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Salt and Pepper Pork Belly

Salt and Pepper Pork Belly

Salt and Pepper Pork Belly

My well loved wok is the cheapest I could find at the Asian stall in the local market and it’s now older than my adult kids. After carefully seasoning that carbon steel wok, I began my foray into Chinese cookery. Because an electric cooktop is not ideal for getting a wok red hot my earliest stir fried dishes were in reality, braised.

I moved up to gas cooking when I shifted house, but it wasn’t until after a major kitchen renovation just a few years back that my cheap wok, now shiny and black from use, felt real heat.

Finally I’ve been able to get tasty charred edges to the ingredients I stir fry, giving the food a typical gentle smoky flavour. It’s taken a few attempts to get a balance right with this salt and paper pork belly, but the messing around has been well worth the effort.

This is our new favourite no fuss dinner. Teamed with a oyster sauce seasoned Asian braise of wombok, bok choy, and gai lan and some rice vermicelli seasoned with garlic oil, it’s warm, mouth tingling, savoury and delicious.

Despite it’s fattiness, pork belly has a tendency to be tough when cooked quickly over a high heat. Kiwi fruit and has a natural enzyme buried within that magically softens meat fibres so after a few hours of marinating in the pureed kiwi fruit you are guaranteed juicy tender pork.

Buying a cheap wok has proved to be a blessing in disguise.

500g of boneless pork belly
1 kiwi fruit
1 teaspoon of sesame oil
1 teaspoon garlic oil
1 tablespoon peanut oil
1/2 long red chilli, sliced
3 spring onions, green part only
1 teaspoon crushed black peppercorns
1 teaspoon crushed szechuan peppercorns
1 teaspoon sea salt flakes

Cut the pork belly into pieces 1x3cm. Peel the kiwi fruit and blitz to a puree. Toss the pork in the kiwi fruit puree and chill for at least 4 hours. Drain and rinse the pork and pat it dry with paper towels.
Toss the pork in a little peanut oil.
Heat a wok, then toast the szechuan peppercorns. Crush the black and szechuan peppercorns , then add the salt flakes.
Reheat the wok, add the garlic oil then stir fry the pork in small batches until well browned and cooked through. Set each batch aside in a colander to drain off the fat.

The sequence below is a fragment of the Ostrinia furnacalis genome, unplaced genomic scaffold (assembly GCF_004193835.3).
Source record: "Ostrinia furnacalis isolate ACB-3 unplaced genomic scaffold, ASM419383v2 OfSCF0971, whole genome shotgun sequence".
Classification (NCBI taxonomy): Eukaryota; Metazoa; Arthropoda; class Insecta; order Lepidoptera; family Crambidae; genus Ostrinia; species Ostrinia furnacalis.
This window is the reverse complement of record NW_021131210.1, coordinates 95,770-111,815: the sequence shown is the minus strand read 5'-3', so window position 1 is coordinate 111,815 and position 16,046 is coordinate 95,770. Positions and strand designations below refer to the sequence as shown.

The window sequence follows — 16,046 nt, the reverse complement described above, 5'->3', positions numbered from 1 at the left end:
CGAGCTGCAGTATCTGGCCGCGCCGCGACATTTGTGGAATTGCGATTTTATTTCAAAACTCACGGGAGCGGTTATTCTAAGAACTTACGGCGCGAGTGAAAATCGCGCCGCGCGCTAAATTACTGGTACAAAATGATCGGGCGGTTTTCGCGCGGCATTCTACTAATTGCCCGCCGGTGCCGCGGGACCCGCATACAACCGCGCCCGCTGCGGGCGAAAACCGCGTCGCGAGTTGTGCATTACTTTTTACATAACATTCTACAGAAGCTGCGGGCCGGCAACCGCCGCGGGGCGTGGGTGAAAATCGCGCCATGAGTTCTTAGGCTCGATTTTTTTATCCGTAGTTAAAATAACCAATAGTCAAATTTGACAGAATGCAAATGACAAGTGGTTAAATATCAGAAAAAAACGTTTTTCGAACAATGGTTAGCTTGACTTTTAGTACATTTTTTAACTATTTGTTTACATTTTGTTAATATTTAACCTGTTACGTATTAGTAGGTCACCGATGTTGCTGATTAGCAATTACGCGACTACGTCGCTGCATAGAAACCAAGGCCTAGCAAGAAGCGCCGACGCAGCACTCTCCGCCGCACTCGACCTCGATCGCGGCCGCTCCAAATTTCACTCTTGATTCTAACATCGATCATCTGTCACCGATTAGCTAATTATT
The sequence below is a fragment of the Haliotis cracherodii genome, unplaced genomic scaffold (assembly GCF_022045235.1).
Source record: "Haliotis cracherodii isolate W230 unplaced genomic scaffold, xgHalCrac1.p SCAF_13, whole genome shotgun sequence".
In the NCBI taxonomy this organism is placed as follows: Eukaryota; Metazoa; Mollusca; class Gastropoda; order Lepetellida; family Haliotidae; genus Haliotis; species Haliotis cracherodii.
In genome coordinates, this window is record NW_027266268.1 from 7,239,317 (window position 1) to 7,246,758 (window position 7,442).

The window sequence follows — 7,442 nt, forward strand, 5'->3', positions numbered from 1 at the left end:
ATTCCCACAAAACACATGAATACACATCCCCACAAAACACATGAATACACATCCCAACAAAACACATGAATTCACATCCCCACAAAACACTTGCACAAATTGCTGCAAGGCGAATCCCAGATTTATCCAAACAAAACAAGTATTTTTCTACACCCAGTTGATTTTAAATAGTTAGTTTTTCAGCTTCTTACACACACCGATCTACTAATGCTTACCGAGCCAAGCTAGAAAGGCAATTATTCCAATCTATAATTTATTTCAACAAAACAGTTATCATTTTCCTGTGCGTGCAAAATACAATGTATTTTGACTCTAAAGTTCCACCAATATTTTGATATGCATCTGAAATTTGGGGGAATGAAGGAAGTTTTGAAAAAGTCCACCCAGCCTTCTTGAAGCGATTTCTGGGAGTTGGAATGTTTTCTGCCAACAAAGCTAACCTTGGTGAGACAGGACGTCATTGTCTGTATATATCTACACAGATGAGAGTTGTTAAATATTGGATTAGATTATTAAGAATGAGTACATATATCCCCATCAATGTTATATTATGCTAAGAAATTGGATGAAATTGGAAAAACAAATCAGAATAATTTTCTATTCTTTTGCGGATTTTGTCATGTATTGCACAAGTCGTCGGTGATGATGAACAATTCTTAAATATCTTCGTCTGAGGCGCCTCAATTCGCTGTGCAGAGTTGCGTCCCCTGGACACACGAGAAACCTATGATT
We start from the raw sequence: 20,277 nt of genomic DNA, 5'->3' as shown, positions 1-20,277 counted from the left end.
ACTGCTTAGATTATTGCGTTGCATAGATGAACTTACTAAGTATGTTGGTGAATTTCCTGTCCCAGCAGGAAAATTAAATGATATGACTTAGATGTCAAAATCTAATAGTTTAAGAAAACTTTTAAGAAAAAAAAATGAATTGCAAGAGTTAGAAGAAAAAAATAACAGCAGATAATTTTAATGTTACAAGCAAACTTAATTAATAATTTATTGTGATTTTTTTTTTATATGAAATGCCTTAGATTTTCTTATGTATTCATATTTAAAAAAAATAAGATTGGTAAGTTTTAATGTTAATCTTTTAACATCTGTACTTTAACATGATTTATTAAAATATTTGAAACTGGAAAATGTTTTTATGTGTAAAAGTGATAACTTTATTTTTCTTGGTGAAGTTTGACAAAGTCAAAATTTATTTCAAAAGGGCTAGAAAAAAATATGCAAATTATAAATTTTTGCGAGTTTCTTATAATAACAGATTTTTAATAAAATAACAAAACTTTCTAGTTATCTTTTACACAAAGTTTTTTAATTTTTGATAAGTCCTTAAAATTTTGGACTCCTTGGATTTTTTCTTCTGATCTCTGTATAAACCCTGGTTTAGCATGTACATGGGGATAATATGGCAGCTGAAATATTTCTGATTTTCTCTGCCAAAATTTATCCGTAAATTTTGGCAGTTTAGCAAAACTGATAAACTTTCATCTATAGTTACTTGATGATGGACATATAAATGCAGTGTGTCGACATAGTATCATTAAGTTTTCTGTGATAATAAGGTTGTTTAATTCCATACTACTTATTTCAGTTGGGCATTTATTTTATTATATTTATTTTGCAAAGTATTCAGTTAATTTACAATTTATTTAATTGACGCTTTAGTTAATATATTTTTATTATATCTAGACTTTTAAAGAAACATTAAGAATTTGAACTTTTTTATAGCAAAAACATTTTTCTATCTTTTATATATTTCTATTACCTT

Pour any residual fat from the wok, add the sesame oil, then sauté the chilli and spring onion until fragrant.
Return the pork belly to the pan, sprinkle over the salt and peppers, toss well to combine.
Serve garnished with extra spring onion greens.

About ladyredspecs

I live in sunny Brisbane, Australia. My love of good food drives me as a cook, a reader, a traveller, an artist and but mostly as an eater. I cooked professionally for many years but have no formal training. Simply guided by a love of eating good food, respect for ingredients and an abhorrence of artificial additives, I cook instinctively applying the technical know how acquired by experience. I hope you enjoy what I share Sandra AKA ladyredspecs

28 comments on “Salt and Pepper Pork Belly

  1. Pingback: Shredded Wombok Salad with Tomato Dressing | Please Pass the Recipe

  2. nicolefrancescaevans
    November 14, 2014

    Wow this is great- well written and making my mouth water! xx

    Like

  3. milkandbun
    November 4, 2014

    This looks so good, hearty and mouthwatering! I wish you was my neighbour! 😀

    Like

    • ladyredspecs
      November 4, 2014

      It tastes much better that it looks! Wouldn’t it be fun to have a fellow food blogger as a neighbour.😃

      Like

  4. nancy @ Plus Ate Six
    November 2, 2014

    I don’t use my wok enough but how brilliant is it that your trusty wok has stood the test of time. Great tip about the kiwi fruit – heard about it for tenderising calamari but not pork before.

    Like

    • ladyredspecs
      November 3, 2014